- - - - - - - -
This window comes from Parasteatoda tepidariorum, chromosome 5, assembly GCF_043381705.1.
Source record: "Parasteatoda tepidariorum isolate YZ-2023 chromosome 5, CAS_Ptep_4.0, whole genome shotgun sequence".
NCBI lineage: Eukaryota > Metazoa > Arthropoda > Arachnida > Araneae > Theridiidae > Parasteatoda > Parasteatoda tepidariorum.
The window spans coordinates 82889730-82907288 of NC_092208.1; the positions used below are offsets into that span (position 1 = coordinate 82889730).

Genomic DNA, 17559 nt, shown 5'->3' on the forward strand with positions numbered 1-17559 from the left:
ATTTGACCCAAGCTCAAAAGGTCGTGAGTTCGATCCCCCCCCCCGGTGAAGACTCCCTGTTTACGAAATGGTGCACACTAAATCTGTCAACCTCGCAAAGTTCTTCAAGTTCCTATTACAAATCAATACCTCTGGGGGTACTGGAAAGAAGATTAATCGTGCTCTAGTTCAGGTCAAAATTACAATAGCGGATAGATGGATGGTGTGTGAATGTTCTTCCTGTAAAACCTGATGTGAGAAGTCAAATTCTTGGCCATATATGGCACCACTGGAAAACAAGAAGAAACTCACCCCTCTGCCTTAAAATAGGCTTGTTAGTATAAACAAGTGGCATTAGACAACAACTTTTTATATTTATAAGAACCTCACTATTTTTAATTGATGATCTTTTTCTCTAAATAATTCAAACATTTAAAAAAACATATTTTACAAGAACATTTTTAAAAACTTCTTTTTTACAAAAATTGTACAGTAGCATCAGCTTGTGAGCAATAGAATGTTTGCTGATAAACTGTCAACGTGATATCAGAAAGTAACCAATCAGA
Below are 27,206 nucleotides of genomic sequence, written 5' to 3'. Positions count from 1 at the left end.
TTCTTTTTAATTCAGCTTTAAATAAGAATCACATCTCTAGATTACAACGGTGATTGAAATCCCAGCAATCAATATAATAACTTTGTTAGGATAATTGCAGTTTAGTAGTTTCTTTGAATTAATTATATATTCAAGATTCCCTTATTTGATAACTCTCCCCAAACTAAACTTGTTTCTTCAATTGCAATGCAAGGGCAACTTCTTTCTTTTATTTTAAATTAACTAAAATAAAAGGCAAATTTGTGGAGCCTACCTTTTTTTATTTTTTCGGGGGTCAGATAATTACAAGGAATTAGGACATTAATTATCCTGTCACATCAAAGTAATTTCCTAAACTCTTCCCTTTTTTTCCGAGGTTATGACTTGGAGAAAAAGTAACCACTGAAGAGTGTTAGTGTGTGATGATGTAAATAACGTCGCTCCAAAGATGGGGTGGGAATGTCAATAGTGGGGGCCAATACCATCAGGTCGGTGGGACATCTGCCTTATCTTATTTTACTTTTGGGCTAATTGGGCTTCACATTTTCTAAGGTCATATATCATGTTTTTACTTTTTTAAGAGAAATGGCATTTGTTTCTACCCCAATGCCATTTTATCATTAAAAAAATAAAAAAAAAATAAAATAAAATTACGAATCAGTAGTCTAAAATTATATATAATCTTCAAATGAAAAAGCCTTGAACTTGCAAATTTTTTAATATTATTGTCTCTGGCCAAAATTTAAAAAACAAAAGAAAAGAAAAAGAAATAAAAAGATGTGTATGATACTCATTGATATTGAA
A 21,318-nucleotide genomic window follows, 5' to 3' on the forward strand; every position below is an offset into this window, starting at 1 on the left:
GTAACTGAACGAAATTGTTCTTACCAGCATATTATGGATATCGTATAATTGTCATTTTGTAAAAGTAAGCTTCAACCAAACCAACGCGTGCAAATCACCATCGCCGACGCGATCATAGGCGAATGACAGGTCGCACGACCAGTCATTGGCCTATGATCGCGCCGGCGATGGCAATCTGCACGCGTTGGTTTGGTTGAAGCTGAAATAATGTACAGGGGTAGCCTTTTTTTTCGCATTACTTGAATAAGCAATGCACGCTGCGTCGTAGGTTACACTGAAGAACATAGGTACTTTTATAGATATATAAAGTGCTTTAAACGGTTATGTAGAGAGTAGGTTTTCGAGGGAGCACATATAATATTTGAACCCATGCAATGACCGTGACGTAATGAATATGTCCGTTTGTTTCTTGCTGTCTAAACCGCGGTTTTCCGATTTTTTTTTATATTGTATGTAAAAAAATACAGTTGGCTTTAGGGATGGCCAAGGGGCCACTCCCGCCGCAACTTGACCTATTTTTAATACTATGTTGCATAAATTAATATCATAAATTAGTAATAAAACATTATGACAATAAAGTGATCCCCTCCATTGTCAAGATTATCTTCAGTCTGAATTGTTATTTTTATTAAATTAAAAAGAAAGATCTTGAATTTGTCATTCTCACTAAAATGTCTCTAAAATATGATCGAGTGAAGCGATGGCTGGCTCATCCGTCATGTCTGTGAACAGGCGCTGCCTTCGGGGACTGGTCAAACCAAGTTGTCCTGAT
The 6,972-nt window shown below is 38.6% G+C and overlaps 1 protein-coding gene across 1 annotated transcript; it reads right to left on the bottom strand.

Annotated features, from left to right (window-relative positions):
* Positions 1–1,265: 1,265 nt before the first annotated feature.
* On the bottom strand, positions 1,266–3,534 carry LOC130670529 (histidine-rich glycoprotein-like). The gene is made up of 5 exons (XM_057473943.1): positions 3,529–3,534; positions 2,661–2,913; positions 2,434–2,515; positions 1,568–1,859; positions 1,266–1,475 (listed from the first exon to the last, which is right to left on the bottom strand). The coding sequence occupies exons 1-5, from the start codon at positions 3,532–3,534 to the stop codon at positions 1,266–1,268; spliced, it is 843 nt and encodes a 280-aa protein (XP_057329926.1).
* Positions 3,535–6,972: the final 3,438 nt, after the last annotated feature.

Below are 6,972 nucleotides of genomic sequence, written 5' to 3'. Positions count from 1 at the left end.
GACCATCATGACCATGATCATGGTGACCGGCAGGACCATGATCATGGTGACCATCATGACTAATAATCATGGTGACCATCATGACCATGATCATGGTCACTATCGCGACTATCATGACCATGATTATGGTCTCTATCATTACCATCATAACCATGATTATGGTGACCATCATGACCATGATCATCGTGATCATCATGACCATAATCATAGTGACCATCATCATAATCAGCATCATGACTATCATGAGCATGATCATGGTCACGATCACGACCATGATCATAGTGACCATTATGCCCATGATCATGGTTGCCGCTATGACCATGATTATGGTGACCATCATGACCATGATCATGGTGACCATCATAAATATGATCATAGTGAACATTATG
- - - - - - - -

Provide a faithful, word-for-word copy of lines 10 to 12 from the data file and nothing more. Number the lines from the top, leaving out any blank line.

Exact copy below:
GTAACTGAACGAAATTGTTCTTACCAGCATATTATGGATATCGTATAATTGTCATTTTGTAAAAGTAAGCTTCAACCAAACCAACGCGTGCAAATCACCATCGCCGACGCGATCATAGGCGAATGACAGGTCGCACGACCAGTCATTGGCCTATGATCGCGCCGGCGATGGCAATCTGCACGCGTTGGTTTGGTTGAAGCTGAAATAATGTACAGGGGTAGCCTTTTTTTTCGCATTACTTGAATAAGCAATGCACGCTGCGTCGTAGGTTACACTGAAGAACATAGGTACTTTTATAGATATATAAAGTGCTTTAAACGGTTATGTAGAGAGTAGGTTTTCGAGGGAGCACATATAATATTTGAACCCATGCAATGACCGTGACGTAATGAATATGTCCGTTTGTTTCTTGCTGTCTAAACCGCGGTTTTCCGATTTTTTTTTATATTGTATGTAAAAAAATACAGTTGGCTTTAGGGATGGCCAAGGGGCCACTCCCGCCGCAACTTGACCTATTTTTAATACTATGTTGCATAAATTAATATCATAAATTAGTAATAAAACATTATGACAATAAAGTGATCCCCTCCATTGTCAAGATTATCTTCAGTCTGAATTGTTATTTTTATTAAATTAAAAAGAAAGATCTTGAATTTGTCATTCTCACTAAAATGTCTCTAAAATATGATCGAGTGAAGCGATGGCTGGCTCATCCGTCATGTCTGTGAACAGGCGCTGCCTTCGGGGACTGGTCAAACCAAGTTGTCCTGAT
The 6,972-nt window shown below is 38.6% G+C and overlaps 1 protein-coding gene across 1 annotated transcript; it reads right to left on the bottom strand.

Annotated features, from left to right (window-relative positions):